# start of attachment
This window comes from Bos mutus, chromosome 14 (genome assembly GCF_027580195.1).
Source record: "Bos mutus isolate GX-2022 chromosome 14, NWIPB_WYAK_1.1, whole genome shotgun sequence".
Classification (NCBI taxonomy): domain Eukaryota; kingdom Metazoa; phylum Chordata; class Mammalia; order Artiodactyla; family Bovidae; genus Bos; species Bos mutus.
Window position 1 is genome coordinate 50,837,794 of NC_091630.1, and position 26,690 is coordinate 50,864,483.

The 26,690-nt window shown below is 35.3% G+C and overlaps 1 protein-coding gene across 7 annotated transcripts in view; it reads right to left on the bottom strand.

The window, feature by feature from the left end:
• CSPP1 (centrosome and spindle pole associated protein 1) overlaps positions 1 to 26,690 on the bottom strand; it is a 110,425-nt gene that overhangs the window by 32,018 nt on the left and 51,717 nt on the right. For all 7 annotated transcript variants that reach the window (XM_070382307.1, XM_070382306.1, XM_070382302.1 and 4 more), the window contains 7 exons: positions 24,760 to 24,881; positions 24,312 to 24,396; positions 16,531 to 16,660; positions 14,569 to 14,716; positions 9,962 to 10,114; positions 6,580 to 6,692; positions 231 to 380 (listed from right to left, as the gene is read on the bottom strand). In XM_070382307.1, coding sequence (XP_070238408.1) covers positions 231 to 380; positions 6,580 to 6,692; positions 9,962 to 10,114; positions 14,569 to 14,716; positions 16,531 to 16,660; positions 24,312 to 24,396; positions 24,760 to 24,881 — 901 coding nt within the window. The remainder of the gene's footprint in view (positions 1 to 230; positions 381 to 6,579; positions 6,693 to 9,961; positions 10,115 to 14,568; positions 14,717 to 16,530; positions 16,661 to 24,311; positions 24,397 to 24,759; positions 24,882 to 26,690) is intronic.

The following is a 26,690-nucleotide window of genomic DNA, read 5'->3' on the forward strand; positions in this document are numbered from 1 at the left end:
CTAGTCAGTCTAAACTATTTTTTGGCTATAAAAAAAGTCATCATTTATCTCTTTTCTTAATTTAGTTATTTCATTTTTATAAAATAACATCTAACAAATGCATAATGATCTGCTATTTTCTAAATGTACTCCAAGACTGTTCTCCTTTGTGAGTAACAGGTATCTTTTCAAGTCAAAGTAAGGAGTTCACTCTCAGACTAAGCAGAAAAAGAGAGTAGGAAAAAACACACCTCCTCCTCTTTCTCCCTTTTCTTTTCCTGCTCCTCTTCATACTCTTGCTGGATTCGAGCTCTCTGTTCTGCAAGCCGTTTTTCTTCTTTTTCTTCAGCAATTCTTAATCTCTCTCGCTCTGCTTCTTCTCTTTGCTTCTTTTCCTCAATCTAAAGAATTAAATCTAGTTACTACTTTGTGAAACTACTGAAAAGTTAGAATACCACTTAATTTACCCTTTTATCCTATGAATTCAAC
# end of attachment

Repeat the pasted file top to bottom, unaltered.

This window comes from Bos mutus, chromosome 14 (genome assembly GCF_027580195.1).
Source record: "Bos mutus isolate GX-2022 chromosome 14, NWIPB_WYAK_1.1, whole genome shotgun sequence".
Classification (NCBI taxonomy): domain Eukaryota; kingdom Metazoa; phylum Chordata; class Mammalia; order Artiodactyla; family Bovidae; genus Bos; species Bos mutus.
Window position 1 is genome coordinate 50,837,794 of NC_091630.1, and position 26,690 is coordinate 50,864,483.

The 26,690-nt window shown below is 35.3% G+C and overlaps 1 protein-coding gene across 7 annotated transcripts in view; it reads right to left on the bottom strand.

The window, feature by feature from the left end:
• CSPP1 (centrosome and spindle pole associated protein 1) overlaps positions 1 to 26,690 on the bottom strand; it is a 110,425-nt gene that overhangs the window by 32,018 nt on the left and 51,717 nt on the right. For all 7 annotated transcript variants that reach the window (XM_070382307.1, XM_070382306.1, XM_070382302.1 and 4 more), the window contains 7 exons: positions 24,760 to 24,881; positions 24,312 to 24,396; positions 16,531 to 16,660; positions 14,569 to 14,716; positions 9,962 to 10,114; positions 6,580 to 6,692; positions 231 to 380 (listed from right to left, as the gene is read on the bottom strand). In XM_070382307.1, coding sequence (XP_070238408.1) covers positions 231 to 380; positions 6,580 to 6,692; positions 9,962 to 10,114; positions 14,569 to 14,716; positions 16,531 to 16,660; positions 24,312 to 24,396; positions 24,760 to 24,881 — 901 coding nt within the window. The remainder of the gene's footprint in view (positions 1 to 230; positions 381 to 6,579; positions 6,693 to 9,961; positions 10,115 to 14,568; positions 14,717 to 16,530; positions 16,661 to 24,311; positions 24,397 to 24,759; positions 24,882 to 26,690) is intronic.

The following is a 26,690-nucleotide window of genomic DNA, read 5'->3' on the forward strand; positions in this document are numbered from 1 at the left end:
CTAGTCAGTCTAAACTATTTTTTGGCTATAAAAAAAGTCATCATTTATCTCTTTTCTTAATTTAGTTATTTCATTTTTATAAAATAACATCTAACAAATGCATAATGATCTGCTATTTTCTAAATGTACTCCAAGACTGTTCTCCTTTGTGAGTAACAGGTATCTTTTCAAGTCAAAGTAAGGAGTTCACTCTCAGACTAAGCAGAAAAAGAGAGTAGGAAAAAACACACCTCCTCCTCTTTCTCCCTTTTCTTTTCCTGCTCCTCTTCATACTCTTGCTGGATTCGAGCTCTCTGTTCTGCAAGCCGTTTTTCTTCTTTTTCTTCAGCAATTCTTAATCTCTCTCGCTCTGCTTCTTCTCTTTGCTTCTTTTCCTCAATCTAAAGAATTAAATCTAGTTACTACTTTGTGAAACTACTGAAAAGTTAGAATACCACTTAATTTACCCTTTTATCCTATGAATTCAAC